“It’s technical assistance that the states have been begging for,” Simon said. “States have done a lot of work. They just haven’t gotten as far as they want to get. We just want to take them the rest of the way.”
Of the states invited to participate, 14 were told last month they could lose control of some administrative funds, and seven – Illinois, Kansas, Minnesota, Montana, Nebraska, South Dakota and Texas – were informed the department intended to give a portion of their fiscal 2006 money directly to their school districts, unless persuaded otherwise. Texas would lose almost $1.2 million, Illinois $540,228.
But some of the fines would be “taken off the table, and left off the table as long as the state is a willing participant” in the program, Simon said.
Betty VanDeventer, a spokeswoman for the Nebraska Department of Education, said the state has not been informed of the program, “but if it is true, we will be delighted to participate.” Nebraska stands to lose $126,741 to its districts.
Minnesota could lose control of $109,437, but officials from the state’s Department of Education said that wasn’t why they were excited about the program.
“It isn’t so much the money that’s the enticement as much as sharing the knowledge that we have with others,” said Dirk Mattson, acting director of research and assessment. “We’ll certainly be looking to have some other folks share the wealth of their knowledge, as well.”
Minnesota is eager to share its work in developing an alternate version of its math assessment test for English language learners, called the MTELL (Mathematics Test for English Language Learners). The regular math test uses word problems to place the math in real-world situations, and the MTELL will customize it for LEP students. The state will try out the test this fall, and plans to use it in the spring.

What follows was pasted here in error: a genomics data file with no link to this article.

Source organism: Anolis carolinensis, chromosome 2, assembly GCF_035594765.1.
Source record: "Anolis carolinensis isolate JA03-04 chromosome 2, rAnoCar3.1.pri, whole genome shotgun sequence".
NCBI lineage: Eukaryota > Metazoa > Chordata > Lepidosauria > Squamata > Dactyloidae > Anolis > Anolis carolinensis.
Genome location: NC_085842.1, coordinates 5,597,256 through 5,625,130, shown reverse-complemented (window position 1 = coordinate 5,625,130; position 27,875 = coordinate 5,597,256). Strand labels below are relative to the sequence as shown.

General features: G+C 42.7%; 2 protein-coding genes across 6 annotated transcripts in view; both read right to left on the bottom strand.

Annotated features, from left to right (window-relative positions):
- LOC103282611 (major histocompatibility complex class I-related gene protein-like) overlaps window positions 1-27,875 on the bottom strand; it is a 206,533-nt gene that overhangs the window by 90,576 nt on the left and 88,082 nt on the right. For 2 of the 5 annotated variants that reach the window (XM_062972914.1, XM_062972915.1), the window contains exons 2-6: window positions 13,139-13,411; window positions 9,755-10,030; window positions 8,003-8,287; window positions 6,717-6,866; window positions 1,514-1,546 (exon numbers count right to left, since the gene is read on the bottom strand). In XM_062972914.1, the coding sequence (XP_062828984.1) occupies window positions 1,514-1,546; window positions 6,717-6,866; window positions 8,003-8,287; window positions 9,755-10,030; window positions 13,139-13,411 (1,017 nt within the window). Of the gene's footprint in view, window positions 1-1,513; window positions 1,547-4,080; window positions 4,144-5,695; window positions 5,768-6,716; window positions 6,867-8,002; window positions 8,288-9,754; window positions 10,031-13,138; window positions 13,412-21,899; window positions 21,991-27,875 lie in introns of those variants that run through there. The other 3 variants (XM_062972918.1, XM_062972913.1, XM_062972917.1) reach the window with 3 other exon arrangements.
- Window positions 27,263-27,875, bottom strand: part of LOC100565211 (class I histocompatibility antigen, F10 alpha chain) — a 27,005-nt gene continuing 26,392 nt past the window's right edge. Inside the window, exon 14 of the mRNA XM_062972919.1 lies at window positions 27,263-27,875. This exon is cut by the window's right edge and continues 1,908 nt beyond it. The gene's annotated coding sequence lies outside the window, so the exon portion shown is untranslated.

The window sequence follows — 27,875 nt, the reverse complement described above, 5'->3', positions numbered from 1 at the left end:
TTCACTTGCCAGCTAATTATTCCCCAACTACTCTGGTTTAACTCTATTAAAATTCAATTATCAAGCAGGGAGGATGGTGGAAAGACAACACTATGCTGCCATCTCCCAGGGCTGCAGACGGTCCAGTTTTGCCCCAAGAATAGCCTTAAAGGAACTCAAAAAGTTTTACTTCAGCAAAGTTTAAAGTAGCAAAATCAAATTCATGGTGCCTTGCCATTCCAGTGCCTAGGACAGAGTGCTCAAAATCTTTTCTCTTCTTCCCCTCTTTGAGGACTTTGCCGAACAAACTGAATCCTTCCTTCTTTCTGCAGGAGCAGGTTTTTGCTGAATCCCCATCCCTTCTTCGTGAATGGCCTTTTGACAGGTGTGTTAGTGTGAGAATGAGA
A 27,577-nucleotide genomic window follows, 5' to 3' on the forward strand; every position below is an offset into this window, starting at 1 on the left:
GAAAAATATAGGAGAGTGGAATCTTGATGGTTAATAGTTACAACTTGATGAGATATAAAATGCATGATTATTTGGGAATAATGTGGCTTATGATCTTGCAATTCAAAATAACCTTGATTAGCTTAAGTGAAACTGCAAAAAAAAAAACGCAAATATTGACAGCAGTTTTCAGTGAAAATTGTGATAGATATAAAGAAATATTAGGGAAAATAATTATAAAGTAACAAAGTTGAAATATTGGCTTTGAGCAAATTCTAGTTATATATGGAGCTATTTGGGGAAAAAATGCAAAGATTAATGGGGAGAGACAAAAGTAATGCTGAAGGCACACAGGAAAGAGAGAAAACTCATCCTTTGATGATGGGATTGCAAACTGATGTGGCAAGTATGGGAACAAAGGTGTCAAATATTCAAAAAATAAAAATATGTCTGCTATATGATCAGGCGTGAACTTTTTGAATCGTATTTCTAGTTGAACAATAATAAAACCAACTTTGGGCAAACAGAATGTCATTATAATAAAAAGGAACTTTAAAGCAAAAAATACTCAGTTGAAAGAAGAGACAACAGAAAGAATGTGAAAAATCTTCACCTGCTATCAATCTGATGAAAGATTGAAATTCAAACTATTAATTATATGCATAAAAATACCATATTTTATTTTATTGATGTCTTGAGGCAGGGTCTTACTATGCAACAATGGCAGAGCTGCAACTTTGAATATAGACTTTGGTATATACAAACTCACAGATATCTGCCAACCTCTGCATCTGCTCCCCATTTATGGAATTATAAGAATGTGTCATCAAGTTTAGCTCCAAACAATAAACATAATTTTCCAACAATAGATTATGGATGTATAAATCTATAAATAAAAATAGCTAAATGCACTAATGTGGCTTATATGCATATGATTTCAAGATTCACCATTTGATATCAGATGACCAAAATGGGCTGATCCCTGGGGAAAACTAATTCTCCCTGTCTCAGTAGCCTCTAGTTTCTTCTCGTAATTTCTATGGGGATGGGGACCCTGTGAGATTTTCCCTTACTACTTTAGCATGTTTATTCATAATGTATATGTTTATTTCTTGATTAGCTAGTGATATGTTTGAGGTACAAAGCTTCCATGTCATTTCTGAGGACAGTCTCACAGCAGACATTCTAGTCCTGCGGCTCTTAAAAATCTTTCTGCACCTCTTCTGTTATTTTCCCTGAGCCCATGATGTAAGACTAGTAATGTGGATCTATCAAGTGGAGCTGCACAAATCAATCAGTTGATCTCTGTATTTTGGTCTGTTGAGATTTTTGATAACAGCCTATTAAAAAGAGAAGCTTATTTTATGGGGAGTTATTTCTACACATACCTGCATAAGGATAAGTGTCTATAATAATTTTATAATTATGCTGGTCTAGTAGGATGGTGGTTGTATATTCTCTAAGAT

The program will look into four types of testing systems for LEP students: tests completely in languages other than English; tests in English but with accommodations, such as being allowed to consult a foreign language dictionary; tests using simplified English; and testing systems that use the English proficiency test as the reading test.
Six states with approved systems were invited to share their programs: Tennessee, Indiana, California, Florida, North Carolina and Ohio.
Other states invited to participate were Arkansas, Colorado, Iowa, Nevada, New Mexico, New York, North Dakota, Oregon, Pennsylvania, Virginia and Wisconsin, as well as Puerto Rico. Eventually, any state will be permitted to join.
The Education Department is inviting states to a meeting in Washington, D.C. on Aug. 28-29 to kick off the program.
The National Council of La Raza, a Latino civil rights and advocacy organization, was one of several groups urging such a partnership. The group was troubled when some states begin asking to exclude test results of their LEP students in measuring annual progress under No Child Left Behind, said Raul Gonzalez, the group’s legislative director.
“We were concerned that if they could get these waivers they wouldn’t develop better assessments, curriculum and instructional strategies” for English language learners, Gonzalez said. “This is kind of meeting the states in the middle.”